But fortunately, Web 2.0, and now the Web Squared, have emerged, allowing the quantum leap to take place.
Man produces tools more complex tools. This summer, while vacationing in the U.S., my wife and I, we purchased a robot that vacuums the floors of our home.
This robot goes through my house automatically.
Our lives have been greatly improved.
Before we go on, I think it is important to understand that this curve is unending. One of my favorite quotes is that of Thomas Watson, author of the famous “Think” of IBM. Tom Watson was the president of the company for many years. In 1943, he believed that the world market for computers would be limited to five …
closer to our times, in 1977, the president and founder of Digital Equipment (DEC) said that the computer has no place at home. This is an example, but many sahred this thought .
There are many such examples.
Where are we in the development of our internet tools? Right now, I see one of these plateau.This step comes as Web 2.0 and Web Squared slowly mature into practical applications.
You already can hear the irrational fears which appear:
I do not trust the Internet. I do not trust Facebook. I’m afraid to be fooled. Where is my personal data? How do I know if it is well protected?
My goal today is not to try to argue each of these points. But ust compare this novel environment with the conventional accepted world. What guarantee offers your bank to protect your accounts? What happens if you lose your car keys? Just recall Père-Noël.fr?
Père-Noël.fr was one of the biggest disasters in French e-commerce, but it is now all forgotten.
Many of our tools have become real & complex machines.
And the reason we were raising all these questions is simply because we do not trust these machines.
Of course, we trust a number of machines: dishwasher, car, I just took the train to take me here, with all the mechanisms set up by the SNCF and RFF … I even trust an automatic vacuum cleaner in my house.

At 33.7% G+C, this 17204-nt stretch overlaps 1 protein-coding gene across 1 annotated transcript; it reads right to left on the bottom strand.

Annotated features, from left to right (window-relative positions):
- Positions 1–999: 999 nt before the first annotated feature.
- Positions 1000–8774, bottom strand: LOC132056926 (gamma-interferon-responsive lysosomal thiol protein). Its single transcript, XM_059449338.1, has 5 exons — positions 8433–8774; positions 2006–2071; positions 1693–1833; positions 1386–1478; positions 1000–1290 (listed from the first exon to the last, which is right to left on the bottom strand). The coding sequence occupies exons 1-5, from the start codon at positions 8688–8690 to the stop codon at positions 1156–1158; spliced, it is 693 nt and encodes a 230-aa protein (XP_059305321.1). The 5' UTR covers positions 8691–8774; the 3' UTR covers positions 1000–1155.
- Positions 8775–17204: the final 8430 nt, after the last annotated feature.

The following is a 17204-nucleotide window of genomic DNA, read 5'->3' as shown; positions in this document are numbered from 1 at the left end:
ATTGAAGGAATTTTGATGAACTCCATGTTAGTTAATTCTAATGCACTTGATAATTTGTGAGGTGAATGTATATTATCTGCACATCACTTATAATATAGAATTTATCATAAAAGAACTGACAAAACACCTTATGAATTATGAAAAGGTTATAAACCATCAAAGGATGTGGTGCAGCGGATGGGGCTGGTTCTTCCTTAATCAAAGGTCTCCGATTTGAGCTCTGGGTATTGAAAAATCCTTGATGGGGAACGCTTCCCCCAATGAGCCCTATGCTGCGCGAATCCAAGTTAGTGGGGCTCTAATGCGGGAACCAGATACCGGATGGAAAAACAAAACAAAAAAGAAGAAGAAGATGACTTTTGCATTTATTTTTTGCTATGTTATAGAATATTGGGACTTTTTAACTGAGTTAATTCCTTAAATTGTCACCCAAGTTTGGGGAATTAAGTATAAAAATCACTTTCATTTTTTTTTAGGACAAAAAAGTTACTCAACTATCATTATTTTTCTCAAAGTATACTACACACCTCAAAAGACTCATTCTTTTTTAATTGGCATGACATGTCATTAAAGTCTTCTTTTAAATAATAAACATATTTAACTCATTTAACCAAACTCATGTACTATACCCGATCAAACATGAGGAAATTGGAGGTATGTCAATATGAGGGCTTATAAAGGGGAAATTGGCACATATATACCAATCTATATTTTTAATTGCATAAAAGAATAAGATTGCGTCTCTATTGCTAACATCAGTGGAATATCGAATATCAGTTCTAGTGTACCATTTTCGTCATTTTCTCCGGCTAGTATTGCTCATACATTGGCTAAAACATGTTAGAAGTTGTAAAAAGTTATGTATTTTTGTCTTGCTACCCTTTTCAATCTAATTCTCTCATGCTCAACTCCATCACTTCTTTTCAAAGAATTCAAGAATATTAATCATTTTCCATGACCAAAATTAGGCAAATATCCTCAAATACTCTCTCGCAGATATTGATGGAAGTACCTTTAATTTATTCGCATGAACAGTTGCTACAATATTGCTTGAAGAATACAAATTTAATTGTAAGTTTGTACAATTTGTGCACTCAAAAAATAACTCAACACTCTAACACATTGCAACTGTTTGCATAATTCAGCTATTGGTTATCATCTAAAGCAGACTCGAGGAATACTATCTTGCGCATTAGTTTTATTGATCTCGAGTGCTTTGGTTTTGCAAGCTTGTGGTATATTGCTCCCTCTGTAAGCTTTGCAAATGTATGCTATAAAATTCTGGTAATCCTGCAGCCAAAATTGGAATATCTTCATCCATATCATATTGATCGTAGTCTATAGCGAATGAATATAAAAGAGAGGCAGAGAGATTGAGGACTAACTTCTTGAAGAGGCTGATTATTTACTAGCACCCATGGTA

Let’s imagine together all we could do if we would trust new generation internet machines.
Suppose that the machine understands my mails. It could identify who are my best friends (close friends, not those on Facebook). As the machine has access to my address book, it knows that one of my best friends lives in Massachusetts, near Boston.
I am interested to know what is happening in Boston. I am interested in what impacts my friend such as the collapse of a Big Dig tunnel, the Celtics being champions in 2008, the Red Sox beating the Yankees regularly.
Continue to dream: I just confirmed my flight to Las Vegas next October. The machine knows me and can suggest some interesting activities to do in “Sin City”.
There is of course no relationship with the pink phone mentioned earlier …
I believe Facebook knows … I’ll be in Morocco for the second Ignite in Casablanca. The machine can offer me some interesting information about the Kingdom of Morocco.
I have many more examples, but I must stay within my allocated 18 minutes and I cannot reveal everything.
In addition, I do not want to search for all this information. It must come automatically to me. The machine should get it and bring it to me automatically. I must be able to access my computer, my phone, my TV, my tablet or any other média …
To refer to a daily routine, imagine your morning newspaper, just tailored for you. The remaining question is how to give this machine a little dose of fantasy & creativity in order that the morning paper is not a dry listing of facts
I believe in the personal tailoring and screening of the information flow. It opens new doors for us that we do not yet imagine.
This is the future.The near future. To achieve this, we must trust the machines.
The machine will save time, make us more efficient. If so wished we can “info-snack”, we can use the targeted information when and where you want it …
In conclusion, I quote a friend of mine “we are what we share”. It is time to share with the machines. If we trust the machines, we will improve our lives.
Jean-Georges Perrin, TEDxAlsace (Mulhouse), October 2010